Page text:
j2e1n9 j2e1n9 9 years
Its definitely discriminatory. Uneducated, blue collar people depend on fast food, or people who rely on public transportation, i.e. the poor. There may be cheaper healthier food out there - but they have no idea where it is, and aren't educated on how to make the right food choices. This reminds me of how all the items in my neighborhood corner stores are ridiculously priced higher than things at our grocery stores: this is because the store owners are relying on the poorer neighbors who dont have a car and cant get to a store that has average prices and so they know they can rip them off. Its sad :cry: Yeah, people like us know how to eat healthy and economically, but then again we also have cars and educations and insurance and health care...we actually care about our health. There are a lot of people out there who just dont have a clue, and this tax is penalizing them for something that they're already being penalized for (poverty & lack of an education). :(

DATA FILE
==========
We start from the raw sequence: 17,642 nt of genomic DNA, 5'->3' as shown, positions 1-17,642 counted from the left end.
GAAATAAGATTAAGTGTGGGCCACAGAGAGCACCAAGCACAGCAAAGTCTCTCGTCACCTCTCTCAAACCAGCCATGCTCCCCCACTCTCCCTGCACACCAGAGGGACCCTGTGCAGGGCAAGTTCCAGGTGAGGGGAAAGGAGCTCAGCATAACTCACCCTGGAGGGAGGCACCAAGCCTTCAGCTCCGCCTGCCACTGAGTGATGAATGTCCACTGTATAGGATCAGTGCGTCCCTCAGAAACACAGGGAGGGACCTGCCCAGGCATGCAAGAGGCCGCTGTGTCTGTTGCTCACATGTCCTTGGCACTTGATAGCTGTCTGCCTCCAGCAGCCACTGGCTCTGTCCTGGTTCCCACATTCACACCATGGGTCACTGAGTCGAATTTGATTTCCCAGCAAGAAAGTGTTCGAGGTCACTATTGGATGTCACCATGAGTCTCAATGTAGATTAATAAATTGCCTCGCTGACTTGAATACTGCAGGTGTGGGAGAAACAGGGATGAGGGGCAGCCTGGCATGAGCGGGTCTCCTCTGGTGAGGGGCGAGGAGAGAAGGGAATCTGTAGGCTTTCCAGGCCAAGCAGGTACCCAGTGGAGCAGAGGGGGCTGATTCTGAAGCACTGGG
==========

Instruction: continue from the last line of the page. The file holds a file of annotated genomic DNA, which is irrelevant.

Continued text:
delyrium658 delyrium658 9 years
We as a society need to be smarter. People need to learn how to take care of themselves. While I think it's a nice idea to deter people from eating poorly at the same time as putting money towards a good cause - it's still our government saying "well...people don't know any better so we need to do something else to show them that this is poor eating habits". Ya know, I used to go to Dunkin Donuts for a croissant/egg/cheese sandwich and a coffee for about $5 a day. Since I've been on a mission to eat healthier (as a vegetarian for 12 years, I do eat fairly well to begin with) - I bought a box of heart healthy oatmeal for $3.50 with 8 individually packed servings. That's 8 mornings for $3.50 or at DD it's 8 mornings for $45... It's education, not money. Also - I'm a super busy person. So a minute and a half in the microwave compared to the wait on the line and at the counter is WAY more efficient as well.
LaLaLaurie06 LaLaLaurie06 9 years
Everything on the East Coast is already heck of a expensive, including fast food. I don't eat it that much but this would make me think twice about getting it.